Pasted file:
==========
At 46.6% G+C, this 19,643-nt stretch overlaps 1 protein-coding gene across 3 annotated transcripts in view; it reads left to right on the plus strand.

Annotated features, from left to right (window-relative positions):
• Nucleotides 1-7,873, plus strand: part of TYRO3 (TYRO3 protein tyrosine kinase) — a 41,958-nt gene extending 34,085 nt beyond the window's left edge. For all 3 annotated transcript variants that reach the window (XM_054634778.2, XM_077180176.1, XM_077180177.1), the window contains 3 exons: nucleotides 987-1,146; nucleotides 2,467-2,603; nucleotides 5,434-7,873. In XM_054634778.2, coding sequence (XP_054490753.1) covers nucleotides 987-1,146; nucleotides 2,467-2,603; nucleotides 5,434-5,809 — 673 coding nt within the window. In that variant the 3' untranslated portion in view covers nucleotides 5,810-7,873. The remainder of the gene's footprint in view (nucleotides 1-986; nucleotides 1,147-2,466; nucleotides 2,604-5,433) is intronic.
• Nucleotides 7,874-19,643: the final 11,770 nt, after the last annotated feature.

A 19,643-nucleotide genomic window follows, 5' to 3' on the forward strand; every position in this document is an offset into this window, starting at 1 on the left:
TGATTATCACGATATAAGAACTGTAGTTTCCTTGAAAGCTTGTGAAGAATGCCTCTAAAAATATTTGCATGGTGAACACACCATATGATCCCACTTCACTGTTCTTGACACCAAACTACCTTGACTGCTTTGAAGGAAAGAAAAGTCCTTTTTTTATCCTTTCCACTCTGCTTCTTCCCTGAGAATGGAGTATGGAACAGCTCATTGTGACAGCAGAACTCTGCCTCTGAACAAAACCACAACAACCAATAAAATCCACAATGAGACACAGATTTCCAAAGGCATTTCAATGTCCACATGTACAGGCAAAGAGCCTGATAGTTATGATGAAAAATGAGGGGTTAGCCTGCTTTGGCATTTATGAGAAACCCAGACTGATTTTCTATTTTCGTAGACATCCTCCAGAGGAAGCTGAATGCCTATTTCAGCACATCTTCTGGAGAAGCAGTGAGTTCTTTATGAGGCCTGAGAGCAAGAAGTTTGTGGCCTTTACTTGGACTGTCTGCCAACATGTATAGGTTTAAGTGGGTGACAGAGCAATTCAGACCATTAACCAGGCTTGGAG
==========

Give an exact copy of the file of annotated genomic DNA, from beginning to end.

At 46.6% G+C, this 19,643-nt stretch overlaps 1 protein-coding gene across 3 annotated transcripts in view; it reads left to right on the plus strand.

Annotated features, from left to right (window-relative positions):
• Nucleotides 1-7,873, plus strand: part of TYRO3 (TYRO3 protein tyrosine kinase) — a 41,958-nt gene extending 34,085 nt beyond the window's left edge. For all 3 annotated transcript variants that reach the window (XM_054634778.2, XM_077180176.1, XM_077180177.1), the window contains 3 exons: nucleotides 987-1,146; nucleotides 2,467-2,603; nucleotides 5,434-7,873. In XM_054634778.2, coding sequence (XP_054490753.1) covers nucleotides 987-1,146; nucleotides 2,467-2,603; nucleotides 5,434-5,809 — 673 coding nt within the window. In that variant the 3' untranslated portion in view covers nucleotides 5,810-7,873. The remainder of the gene's footprint in view (nucleotides 1-986; nucleotides 1,147-2,466; nucleotides 2,604-5,433) is intronic.
• Nucleotides 7,874-19,643: the final 11,770 nt, after the last annotated feature.

A 19,643-nucleotide genomic window follows, 5' to 3' on the forward strand; every position in this document is an offset into this window, starting at 1 on the left:
TGATTATCACGATATAAGAACTGTAGTTTCCTTGAAAGCTTGTGAAGAATGCCTCTAAAAATATTTGCATGGTGAACACACCATATGATCCCACTTCACTGTTCTTGACACCAAACTACCTTGACTGCTTTGAAGGAAAGAAAAGTCCTTTTTTTATCCTTTCCACTCTGCTTCTTCCCTGAGAATGGAGTATGGAACAGCTCATTGTGACAGCAGAACTCTGCCTCTGAACAAAACCACAACAACCAATAAAATCCACAATGAGACACAGATTTCCAAAGGCATTTCAATGTCCACATGTACAGGCAAAGAGCCTGATAGTTATGATGAAAAATGAGGGGTTAGCCTGCTTTGGCATTTATGAGAAACCCAGACTGATTTTCTATTTTCGTAGACATCCTCCAGAGGAAGCTGAATGCCTATTTCAGCACATCTTCTGGAGAAGCAGTGAGTTCTTTATGAGGCCTGAGAGCAAGAAGTTTGTGGCCTTTACTTGGACTGTCTGCCAACATGTATAGGTTTAAGTGGGTGACAGAGCAATTCAGACCATTAACCAGGCTTGGAG